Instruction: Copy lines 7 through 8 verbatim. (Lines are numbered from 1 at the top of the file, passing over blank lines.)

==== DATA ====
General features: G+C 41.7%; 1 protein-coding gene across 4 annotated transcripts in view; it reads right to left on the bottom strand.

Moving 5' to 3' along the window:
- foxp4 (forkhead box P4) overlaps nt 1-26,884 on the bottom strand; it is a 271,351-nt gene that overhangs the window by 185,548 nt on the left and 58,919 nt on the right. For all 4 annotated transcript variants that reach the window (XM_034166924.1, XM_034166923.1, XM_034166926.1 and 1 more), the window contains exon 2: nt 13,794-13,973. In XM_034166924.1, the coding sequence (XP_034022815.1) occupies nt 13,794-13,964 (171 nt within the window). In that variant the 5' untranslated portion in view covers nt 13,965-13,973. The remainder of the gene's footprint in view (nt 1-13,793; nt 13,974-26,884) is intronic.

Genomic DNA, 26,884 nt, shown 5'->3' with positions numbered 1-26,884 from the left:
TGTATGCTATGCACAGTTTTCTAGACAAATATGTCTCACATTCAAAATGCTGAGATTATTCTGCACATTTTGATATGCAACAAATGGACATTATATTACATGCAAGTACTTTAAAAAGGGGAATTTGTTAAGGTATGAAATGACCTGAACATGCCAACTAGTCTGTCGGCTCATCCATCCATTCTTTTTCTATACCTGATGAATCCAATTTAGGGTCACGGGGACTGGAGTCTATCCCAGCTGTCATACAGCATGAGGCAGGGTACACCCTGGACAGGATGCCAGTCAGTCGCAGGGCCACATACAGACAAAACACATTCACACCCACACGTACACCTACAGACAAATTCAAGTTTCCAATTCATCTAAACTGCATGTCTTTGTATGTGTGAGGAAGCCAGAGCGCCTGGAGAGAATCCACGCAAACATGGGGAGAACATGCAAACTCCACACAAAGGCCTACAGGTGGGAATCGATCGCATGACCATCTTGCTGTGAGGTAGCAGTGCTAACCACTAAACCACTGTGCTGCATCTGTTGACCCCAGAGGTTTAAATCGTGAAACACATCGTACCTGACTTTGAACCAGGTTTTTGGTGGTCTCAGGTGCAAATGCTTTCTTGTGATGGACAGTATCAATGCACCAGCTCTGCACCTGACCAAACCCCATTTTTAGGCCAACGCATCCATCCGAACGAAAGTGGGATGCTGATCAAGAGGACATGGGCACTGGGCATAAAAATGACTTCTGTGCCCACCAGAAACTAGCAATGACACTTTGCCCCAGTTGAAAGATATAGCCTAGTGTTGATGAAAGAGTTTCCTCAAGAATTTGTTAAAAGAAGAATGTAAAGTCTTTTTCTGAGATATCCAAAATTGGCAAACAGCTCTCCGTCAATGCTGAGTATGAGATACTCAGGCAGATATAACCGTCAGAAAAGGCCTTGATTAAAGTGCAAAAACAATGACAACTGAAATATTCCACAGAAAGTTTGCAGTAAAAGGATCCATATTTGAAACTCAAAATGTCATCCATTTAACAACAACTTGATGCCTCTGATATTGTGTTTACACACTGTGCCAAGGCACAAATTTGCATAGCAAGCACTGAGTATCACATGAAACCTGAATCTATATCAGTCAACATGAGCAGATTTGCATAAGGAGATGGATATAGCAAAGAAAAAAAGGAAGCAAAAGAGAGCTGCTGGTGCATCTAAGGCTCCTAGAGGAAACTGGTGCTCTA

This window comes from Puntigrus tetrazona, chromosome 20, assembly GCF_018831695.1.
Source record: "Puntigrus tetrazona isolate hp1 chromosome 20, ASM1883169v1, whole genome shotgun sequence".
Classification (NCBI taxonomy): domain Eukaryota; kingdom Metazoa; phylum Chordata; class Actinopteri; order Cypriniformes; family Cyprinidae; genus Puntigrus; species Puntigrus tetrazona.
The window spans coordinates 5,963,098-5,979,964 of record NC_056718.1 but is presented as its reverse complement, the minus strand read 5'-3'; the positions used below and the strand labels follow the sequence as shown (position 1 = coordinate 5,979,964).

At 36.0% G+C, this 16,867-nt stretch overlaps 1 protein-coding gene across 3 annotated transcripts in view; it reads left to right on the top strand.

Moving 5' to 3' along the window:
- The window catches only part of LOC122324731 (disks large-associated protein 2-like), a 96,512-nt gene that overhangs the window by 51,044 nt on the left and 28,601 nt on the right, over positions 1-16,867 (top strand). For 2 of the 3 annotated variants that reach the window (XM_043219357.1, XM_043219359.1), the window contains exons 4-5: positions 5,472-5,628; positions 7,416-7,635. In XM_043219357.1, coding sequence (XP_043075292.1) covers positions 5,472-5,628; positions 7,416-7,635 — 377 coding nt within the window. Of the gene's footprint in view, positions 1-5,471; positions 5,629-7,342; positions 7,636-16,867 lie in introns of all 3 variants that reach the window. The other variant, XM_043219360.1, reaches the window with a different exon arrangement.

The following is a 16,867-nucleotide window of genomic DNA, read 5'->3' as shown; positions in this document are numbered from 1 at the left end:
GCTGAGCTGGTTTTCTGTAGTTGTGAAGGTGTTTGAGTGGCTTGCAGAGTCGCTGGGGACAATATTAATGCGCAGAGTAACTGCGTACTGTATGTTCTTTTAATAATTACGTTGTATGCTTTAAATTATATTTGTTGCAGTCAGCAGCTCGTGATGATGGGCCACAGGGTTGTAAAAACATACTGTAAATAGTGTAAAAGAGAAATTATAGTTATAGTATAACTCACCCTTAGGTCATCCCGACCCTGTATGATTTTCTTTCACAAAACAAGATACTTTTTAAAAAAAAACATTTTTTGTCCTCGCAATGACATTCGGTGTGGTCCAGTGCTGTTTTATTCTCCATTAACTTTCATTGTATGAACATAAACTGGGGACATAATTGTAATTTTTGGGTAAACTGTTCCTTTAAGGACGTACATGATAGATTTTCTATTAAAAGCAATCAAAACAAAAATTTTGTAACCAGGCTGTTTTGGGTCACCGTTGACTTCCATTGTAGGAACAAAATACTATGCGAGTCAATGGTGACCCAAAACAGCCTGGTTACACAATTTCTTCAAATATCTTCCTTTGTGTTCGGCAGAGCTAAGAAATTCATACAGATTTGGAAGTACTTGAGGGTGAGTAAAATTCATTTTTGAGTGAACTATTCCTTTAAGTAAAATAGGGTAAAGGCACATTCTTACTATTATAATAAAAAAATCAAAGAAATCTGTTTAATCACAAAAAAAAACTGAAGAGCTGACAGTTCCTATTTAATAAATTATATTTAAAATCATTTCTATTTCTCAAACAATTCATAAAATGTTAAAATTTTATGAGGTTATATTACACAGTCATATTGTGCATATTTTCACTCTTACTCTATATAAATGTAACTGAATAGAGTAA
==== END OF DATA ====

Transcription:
Source record: "Puntigrus tetrazona isolate hp1 chromosome 20, ASM1883169v1, whole genome shotgun sequence".
Classification (NCBI taxonomy): domain Eukaryota; kingdom Metazoa; phylum Chordata; class Actinopteri; order Cypriniformes; family Cyprinidae; genus Puntigrus; species Puntigrus tetrazona.